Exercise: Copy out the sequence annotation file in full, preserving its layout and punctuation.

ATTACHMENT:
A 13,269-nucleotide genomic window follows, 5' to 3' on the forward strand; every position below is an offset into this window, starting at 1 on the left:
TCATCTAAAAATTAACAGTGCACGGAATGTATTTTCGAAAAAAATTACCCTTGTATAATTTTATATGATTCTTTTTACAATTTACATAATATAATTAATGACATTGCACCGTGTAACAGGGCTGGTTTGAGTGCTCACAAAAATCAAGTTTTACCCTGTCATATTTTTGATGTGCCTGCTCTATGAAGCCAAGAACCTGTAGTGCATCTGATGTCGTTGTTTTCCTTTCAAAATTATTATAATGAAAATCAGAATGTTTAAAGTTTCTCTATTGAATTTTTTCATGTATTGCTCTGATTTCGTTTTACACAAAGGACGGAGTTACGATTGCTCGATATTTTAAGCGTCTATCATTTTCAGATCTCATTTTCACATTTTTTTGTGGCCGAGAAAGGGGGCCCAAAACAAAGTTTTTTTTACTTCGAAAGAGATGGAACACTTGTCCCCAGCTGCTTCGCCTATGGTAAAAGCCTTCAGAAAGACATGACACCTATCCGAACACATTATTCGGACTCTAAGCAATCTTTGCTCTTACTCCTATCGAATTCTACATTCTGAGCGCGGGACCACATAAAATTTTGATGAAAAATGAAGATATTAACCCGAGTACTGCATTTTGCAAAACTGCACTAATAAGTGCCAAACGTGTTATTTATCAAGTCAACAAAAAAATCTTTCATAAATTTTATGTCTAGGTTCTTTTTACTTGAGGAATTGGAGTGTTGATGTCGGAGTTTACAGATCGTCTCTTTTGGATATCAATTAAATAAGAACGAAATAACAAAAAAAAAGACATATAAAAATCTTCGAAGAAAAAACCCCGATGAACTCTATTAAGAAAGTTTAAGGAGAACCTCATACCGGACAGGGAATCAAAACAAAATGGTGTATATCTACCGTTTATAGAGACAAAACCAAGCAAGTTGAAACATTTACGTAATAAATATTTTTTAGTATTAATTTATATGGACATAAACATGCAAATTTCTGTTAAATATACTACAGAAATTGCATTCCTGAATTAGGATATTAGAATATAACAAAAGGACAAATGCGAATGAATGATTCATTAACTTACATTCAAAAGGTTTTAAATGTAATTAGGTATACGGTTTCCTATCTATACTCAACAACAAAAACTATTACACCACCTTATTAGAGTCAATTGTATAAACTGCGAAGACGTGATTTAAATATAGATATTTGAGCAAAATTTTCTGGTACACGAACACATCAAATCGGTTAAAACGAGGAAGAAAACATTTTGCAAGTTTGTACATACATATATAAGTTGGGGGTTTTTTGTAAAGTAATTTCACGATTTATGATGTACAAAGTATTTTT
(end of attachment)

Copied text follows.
A 13,269-nucleotide genomic window follows, 5' to 3' on the forward strand; every position below is an offset into this window, starting at 1 on the left:
TCATCTAAAAATTAACAGTGCACGGAATGTATTTTCGAAAAAAATTACCCTTGTATAATTTTATATGATTCTTTTTACAATTTACATAATATAATTAATGACATTGCACCGTGTAACAGGGCTGGTTTGAGTGCTCACAAAAATCAAGTTTTACCCTGTCATATTTTTGATGTGCCTGCTCTATGAAGCCAAGAACCTGTAGTGCATCTGATGTCGTTGTTTTCCTTTCAAAATTATTATAATGAAAATCAGAATGTTTAAAGTTTCTCTATTGAATTTTTTCATGTATTGCTCTGATTTCGTTTTACACAAAGGACGGAGTTACGATTGCTCGATATTTTAAGCGTCTATCATTTTCAGATCTCATTTTCACATTTTTTTGTGGCCGAGAAAGGGGGCCCAAAACAAAGTTTTTTTTACTTCGAAAGAGATGGAACACTTGTCCCCAGCTGCTTCGCCTATGGTAAAAGCCTTCAGAAAGACATGACACCTATCCGAACACATTATTCGGACTCTAAGCAATCTTTGCTCTTACTCCTATCGAATTCTACATTCTGAGCGCGGGACCACATAAAATTTTGATGAAAAATGAAGATATTAACCCGAGTACTGCATTTTGCAAAACTGCACTAATAAGTGCCAAACGTGTTATTTATCAAGTCAACAAAAAAATCTTTCATAAATTTTATGTCTAGGTTCTTTTTACTTGAGGAATTGGAGTGTTGATGTCGGAGTTTACAGATCGTCTCTTTTGGATATCAATTAAATAAGAACGAAATAACAAAAAAAAAGACATATAAAAATCTTCGAAGAAAAAACCCCGATGAACTCTATTAAGAAAGTTTAAGGAGAACCTCATACCGGACAGGGAATCAAAACAAAATGGTGTATATCTACCGTTTATAGAGACAAAACCAAGCAAGTTGAAACATTTACGTAATAAATATTTTTTAGTATTAATTTATATGGACATAAACATGCAAATTTCTGTTAAATATACTACAGAAATTGCATTCCTGAATTAGGATATTAGAATATAACAAAAGGACAAATGCGAATGAATGATTCATTAACTTACATTCAAAAGGTTTTAAATGTAATTAGGTATACGGTTTCCTATCTATACTCAACAACAAAAACTATTACACCACCTTATTAGAGTCAATTGTATAAACTGCGAAGACGTGATTTAAATATAGATATTTGAGCAAAATTTTCTGGTACACGAACACATCAAATCGGTTAAAACGAGGAAGAAAACATTTTGCAAGTTTGTACATACATATATAAGTTGGGGGTTTTTTGTAAAGTAATTTCACGATTTATGATGTACAAAGTATTTTT